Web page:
I’d like to add to the comment about the speed issue. While they view the idea that Voyager 1’s speed could be tripled in such a maneuver there’s always in my mind at least a downside to additional speed: slowing down. If you only have perhaps 10 minutes to do all the observations that you wish to do, even if you got there a lot faster, have you gained anything?

        I’m in no way pretending that I have the answer to any or all of these questions. It’s just that if one goes to a place to make observations, you got to kind of stay in the area to do so. I remember when they sent the Cassini mission to Saturn, the mission took seven years to get to the planet and the lander that landed on Titan lasted one half hour.

    • Alex Tolley February 11, 2020, 15:10

      The Parker Solar Probe will get to within 8.5 solar radii. The heat shield masses a mere 160 lbs, (72.5 kg). Therefore the propellant is the main extra mass. Bear in mind that the extra propellant is only needed to drop the craft into a close elliptical orbit of the sun (and even there, gravity assists can reduce the needed propellant). The propellant used to propel the craft from the sun is going to be the same as that which would have been used to propel the spacecraft outwards from Earth.

      This is the sort of mission where a solar sail can place the probe in the low perihelion, benefitting from the Oberth maneuver. Depending on sail performance, decisions can be made on whether to add any extra rocket propulsion for the Oberth maneuver.

      Vulpetti et al “Solar Sails: A Novel Approach to Interplanetary Travel” shows that pure sailing using sundiver trajectories can achieve velocities over 120 km/s, reaching the solar focal point at 550 AU in about 25 years. The key to all this is very low aerial densities of sails coupled with thermal stability at or near perihelion. Depending on the solar environment, a magsail or electric sail might be good technologies too. As the Parker Solar Probe’s heat shield can keep the probe at a comfortable 85F. there should be no problem is using even conventional chemical rockets behind a heat shield to execute such a maneuver.

      As the captain says in Bradbury’s “The Golden Apples of the Sun”, after the maneuver a ship will be traveling “North”.

      • Paul Gilster February 11, 2020, 16:21

        Love the reminiscence of “Golden Apples of the Sun”!

  • Thomas Goodey February 11, 2020, 17:15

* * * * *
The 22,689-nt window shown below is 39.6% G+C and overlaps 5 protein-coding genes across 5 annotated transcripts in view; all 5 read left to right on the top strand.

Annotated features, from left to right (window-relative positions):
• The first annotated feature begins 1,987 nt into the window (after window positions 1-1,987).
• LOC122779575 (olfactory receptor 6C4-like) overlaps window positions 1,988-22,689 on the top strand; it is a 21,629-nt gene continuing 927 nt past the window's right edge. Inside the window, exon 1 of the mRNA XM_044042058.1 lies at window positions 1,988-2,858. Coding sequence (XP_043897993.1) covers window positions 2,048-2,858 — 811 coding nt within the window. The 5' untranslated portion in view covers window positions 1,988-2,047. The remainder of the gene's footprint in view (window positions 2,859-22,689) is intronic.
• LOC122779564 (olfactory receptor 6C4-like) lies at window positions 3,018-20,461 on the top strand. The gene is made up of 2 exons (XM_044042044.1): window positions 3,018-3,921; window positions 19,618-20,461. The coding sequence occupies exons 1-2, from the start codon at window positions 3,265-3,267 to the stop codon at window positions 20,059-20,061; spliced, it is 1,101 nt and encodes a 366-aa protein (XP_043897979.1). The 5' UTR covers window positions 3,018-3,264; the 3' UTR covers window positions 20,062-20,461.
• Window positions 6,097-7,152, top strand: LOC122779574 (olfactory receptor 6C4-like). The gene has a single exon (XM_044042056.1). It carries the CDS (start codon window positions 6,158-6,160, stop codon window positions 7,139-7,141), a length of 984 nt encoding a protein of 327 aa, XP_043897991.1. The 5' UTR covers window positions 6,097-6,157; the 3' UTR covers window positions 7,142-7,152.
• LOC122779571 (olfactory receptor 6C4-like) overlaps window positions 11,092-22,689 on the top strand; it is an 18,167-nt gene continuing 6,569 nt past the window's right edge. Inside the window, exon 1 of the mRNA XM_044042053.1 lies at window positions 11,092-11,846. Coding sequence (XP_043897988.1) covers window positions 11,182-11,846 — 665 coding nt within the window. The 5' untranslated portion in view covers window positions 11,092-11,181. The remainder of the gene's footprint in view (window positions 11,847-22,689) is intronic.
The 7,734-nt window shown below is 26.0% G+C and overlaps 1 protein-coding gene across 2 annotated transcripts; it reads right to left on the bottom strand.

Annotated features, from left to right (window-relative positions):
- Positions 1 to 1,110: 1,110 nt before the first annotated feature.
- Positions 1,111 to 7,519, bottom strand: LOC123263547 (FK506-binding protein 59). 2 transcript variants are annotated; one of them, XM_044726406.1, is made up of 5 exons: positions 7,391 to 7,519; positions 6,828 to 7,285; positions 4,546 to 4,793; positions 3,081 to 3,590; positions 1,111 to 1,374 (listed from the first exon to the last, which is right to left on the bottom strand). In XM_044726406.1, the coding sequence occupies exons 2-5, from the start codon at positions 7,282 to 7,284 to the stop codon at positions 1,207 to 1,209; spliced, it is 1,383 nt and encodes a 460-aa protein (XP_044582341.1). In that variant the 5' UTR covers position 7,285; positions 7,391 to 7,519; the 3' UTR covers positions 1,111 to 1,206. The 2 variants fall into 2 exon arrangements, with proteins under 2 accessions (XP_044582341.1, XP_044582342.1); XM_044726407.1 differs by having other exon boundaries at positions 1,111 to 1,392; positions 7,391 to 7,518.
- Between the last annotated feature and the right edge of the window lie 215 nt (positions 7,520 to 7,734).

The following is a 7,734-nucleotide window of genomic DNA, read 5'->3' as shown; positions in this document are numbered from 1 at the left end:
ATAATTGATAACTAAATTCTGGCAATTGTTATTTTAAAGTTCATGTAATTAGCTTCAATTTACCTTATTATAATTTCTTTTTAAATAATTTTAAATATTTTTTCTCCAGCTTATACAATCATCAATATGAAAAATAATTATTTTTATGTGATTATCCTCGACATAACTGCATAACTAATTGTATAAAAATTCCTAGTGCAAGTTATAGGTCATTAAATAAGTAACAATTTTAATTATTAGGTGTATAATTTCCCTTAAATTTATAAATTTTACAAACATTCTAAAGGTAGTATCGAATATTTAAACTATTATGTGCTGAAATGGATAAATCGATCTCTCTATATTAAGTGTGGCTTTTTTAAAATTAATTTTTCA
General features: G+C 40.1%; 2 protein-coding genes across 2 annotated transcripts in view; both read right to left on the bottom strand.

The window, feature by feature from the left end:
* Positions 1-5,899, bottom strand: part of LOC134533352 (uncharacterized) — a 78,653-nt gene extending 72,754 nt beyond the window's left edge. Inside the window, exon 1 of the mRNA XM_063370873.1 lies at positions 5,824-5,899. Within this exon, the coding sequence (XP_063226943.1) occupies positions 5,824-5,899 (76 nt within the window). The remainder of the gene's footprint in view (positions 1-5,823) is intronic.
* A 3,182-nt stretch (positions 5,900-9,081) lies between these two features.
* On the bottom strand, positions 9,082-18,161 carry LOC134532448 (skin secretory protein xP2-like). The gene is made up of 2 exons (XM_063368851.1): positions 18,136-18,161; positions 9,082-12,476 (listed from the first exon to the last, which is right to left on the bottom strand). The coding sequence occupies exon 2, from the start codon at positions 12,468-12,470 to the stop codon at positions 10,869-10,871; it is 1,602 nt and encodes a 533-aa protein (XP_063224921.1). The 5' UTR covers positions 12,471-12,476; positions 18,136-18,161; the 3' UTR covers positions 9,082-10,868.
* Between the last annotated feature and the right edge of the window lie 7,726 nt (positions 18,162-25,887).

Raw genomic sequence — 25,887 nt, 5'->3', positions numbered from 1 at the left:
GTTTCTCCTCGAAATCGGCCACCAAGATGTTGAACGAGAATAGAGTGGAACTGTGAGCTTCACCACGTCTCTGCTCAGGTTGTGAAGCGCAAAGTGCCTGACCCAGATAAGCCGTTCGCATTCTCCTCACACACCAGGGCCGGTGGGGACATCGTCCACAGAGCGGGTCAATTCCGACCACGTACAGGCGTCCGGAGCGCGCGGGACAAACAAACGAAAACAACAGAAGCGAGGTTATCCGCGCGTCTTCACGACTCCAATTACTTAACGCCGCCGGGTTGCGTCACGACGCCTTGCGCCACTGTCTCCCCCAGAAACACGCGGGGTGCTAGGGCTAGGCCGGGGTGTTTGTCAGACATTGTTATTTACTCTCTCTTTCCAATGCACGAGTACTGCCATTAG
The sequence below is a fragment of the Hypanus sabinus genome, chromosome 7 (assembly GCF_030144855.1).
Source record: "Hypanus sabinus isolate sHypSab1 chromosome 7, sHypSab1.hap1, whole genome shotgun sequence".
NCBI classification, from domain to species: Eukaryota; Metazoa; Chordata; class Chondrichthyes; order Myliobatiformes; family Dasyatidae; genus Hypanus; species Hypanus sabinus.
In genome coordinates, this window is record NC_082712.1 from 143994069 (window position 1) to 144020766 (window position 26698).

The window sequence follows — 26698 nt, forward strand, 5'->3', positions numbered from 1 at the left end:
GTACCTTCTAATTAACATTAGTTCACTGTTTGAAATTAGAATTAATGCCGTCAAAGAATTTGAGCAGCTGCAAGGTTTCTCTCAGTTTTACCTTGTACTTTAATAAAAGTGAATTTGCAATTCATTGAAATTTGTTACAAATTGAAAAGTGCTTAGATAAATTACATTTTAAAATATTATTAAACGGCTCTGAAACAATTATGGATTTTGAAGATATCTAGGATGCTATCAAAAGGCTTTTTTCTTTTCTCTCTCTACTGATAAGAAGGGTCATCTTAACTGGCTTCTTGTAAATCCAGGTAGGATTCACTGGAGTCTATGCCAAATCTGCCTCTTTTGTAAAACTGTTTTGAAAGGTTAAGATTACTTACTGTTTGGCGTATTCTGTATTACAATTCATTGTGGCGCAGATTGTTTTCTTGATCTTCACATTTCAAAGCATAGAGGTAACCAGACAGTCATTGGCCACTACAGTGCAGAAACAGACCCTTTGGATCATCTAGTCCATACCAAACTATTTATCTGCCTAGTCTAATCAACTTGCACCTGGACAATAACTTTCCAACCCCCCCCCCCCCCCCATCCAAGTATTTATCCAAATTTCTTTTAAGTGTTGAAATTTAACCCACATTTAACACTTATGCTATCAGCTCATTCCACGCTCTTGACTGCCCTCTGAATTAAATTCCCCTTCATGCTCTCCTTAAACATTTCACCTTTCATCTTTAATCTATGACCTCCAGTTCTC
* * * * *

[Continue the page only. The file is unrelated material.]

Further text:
Surely, for a close-to-Sun Oberth maneuver, you don’t even need chemical propellant? Such a maneuver must be ideally suited to the use of a solar thermal rocket engine:

    • Alex Tolley February 11, 2020, 23:55

      The issue I see for a solar thermal rocket is that the concentrating reflector must be exposed to solar conditions. It will require very high reflectivity to prevent degradation. If we have that good of reflective material, then a heatshield could be a lot lighter. A chemical rocket can operate fully shielded.

      Having said that, I am a “fan” of solar thermal rockets. The concentrator can be a fixed solar reflector or fresnel lens, a beamed laser reflector or lens, or even a solar sail that is reconfigured as a concentrator when high thrust is needed. As always, the propellant can be any volatile, from water to hydrogen, suitable for a range of other propulsion systems (e.g. nuclear thermal). Solar thermal propulsion could even be made into a hybrid – solar thermal/electric for higher Isp.

      • Paul Gilster February 12, 2020, 8:07

        I think that’s right, Alex. Solar thermal in this environment would demand extensive cryo-cooling, heat exchange and a heat shield substantial enough to produce a significant mass penalty over a solid rocket engine.

  • Tim Kyger February 11, 2020, 21:28

    I have to make this observation.

    They launched to the Sun….they went at *night*!


  • Harry R Ray February 12, 2020, 10:55

    Paul Gilster: Matt Caplan has designed a SERIOUS UPGRADE to the Shkadov Thruster that can move the Sun FAST ENOUGH to escape an impending nearby supernova. Go to https://www.freethink.com/articles/stellar-engine/ ASAP for all the details.

    • Paul Gilster February 12, 2020, 11:41

      An upgrade to Shkadov gets my attention. Thanks for the tip.

    • Andrei February 12, 2020, 14:55

      All you need to do is to build a Dyson sphere to collect all that solar wind. Piece of cake, just remember to get a spare or even better a sixpack of Dysons on your way out from the mall.

  • Bruce D. Mayfield February 12, 2020, 12:53

    This discussion prompted me to learn more about the Oberth effect, and I copy this from wikipedia:

    “The Oberth effect is strongest at a point in orbit known as the periapsis, where the gravitational potential is lowest, and the speed is highest. This is because firing a rocket engine at high speed causes a greater change in kinetic energy than when fired at lower speed. Because the vehicle remains near periapsis only for a short time, for the Oberth maneuver to be most effective the vehicle must be able to generate as much impulse as possible in the shortest possible time.”

    That last sentence made me think, what gives the greatest possible thrust in the shortest possible time? Seems like a job for a well timed H-bomb, no?